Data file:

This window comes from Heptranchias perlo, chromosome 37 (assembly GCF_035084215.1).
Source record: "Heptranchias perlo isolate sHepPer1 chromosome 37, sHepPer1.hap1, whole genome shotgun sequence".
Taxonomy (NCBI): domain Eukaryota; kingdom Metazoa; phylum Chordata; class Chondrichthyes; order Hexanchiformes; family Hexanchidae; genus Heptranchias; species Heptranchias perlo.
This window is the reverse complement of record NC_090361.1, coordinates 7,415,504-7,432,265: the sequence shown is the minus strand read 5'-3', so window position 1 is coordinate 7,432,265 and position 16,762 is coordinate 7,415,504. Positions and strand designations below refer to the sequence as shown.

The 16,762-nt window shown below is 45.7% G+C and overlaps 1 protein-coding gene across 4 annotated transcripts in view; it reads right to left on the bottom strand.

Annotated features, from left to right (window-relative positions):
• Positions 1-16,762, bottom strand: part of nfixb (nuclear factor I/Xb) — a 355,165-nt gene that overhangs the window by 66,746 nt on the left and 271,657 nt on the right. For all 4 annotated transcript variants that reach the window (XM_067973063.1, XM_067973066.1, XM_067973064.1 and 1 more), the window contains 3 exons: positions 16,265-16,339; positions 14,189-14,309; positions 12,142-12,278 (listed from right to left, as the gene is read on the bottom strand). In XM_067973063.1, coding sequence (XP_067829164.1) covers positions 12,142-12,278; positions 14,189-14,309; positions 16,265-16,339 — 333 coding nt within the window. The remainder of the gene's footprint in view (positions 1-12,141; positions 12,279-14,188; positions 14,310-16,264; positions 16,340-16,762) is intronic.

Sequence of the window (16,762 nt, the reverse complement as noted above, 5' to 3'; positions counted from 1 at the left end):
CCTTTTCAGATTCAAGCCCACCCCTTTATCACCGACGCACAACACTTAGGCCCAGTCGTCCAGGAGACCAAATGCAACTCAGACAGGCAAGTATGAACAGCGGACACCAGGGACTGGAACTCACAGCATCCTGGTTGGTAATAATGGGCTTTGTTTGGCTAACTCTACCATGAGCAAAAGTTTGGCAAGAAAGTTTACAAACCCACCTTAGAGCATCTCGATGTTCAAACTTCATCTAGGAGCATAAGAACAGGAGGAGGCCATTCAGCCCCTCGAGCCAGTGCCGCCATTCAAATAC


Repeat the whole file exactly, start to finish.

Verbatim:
This window comes from Heptranchias perlo, chromosome 37 (assembly GCF_035084215.1).
Source record: "Heptranchias perlo isolate sHepPer1 chromosome 37, sHepPer1.hap1, whole genome shotgun sequence".
Taxonomy (NCBI): domain Eukaryota; kingdom Metazoa; phylum Chordata; class Chondrichthyes; order Hexanchiformes; family Hexanchidae; genus Heptranchias; species Heptranchias perlo.
This window is the reverse complement of record NC_090361.1, coordinates 7,415,504-7,432,265: the sequence shown is the minus strand read 5'-3', so window position 1 is coordinate 7,432,265 and position 16,762 is coordinate 7,415,504. Positions and strand designations below refer to the sequence as shown.

The 16,762-nt window shown below is 45.7% G+C and overlaps 1 protein-coding gene across 4 annotated transcripts in view; it reads right to left on the bottom strand.

Annotated features, from left to right (window-relative positions):
• Positions 1-16,762, bottom strand: part of nfixb (nuclear factor I/Xb) — a 355,165-nt gene that overhangs the window by 66,746 nt on the left and 271,657 nt on the right. For all 4 annotated transcript variants that reach the window (XM_067973063.1, XM_067973066.1, XM_067973064.1 and 1 more), the window contains 3 exons: positions 16,265-16,339; positions 14,189-14,309; positions 12,142-12,278 (listed from right to left, as the gene is read on the bottom strand). In XM_067973063.1, coding sequence (XP_067829164.1) covers positions 12,142-12,278; positions 14,189-14,309; positions 16,265-16,339 — 333 coding nt within the window. The remainder of the gene's footprint in view (positions 1-12,141; positions 12,279-14,188; positions 14,310-16,264; positions 16,340-16,762) is intronic.

Sequence of the window (16,762 nt, the reverse complement as noted above, 5' to 3'; positions counted from 1 at the left end):
CCTTTTCAGATTCAAGCCCACCCCTTTATCACCGACGCACAACACTTAGGCCCAGTCGTCCAGGAGACCAAATGCAACTCAGACAGGCAAGTATGAACAGCGGACACCAGGGACTGGAACTCACAGCATCCTGGTTGGTAATAATGGGCTTTGTTTGGCTAACTCTACCATGAGCAAAAGTTTGGCAAGAAAGTTTACAAACCCACCTTAGAGCATCTCGATGTTCAAACTTCATCTAGGAGCATAAGAACAGGAGGAGGCCATTCAGCCCCTCGAGCCAGTGCCGCCATTCAAATAC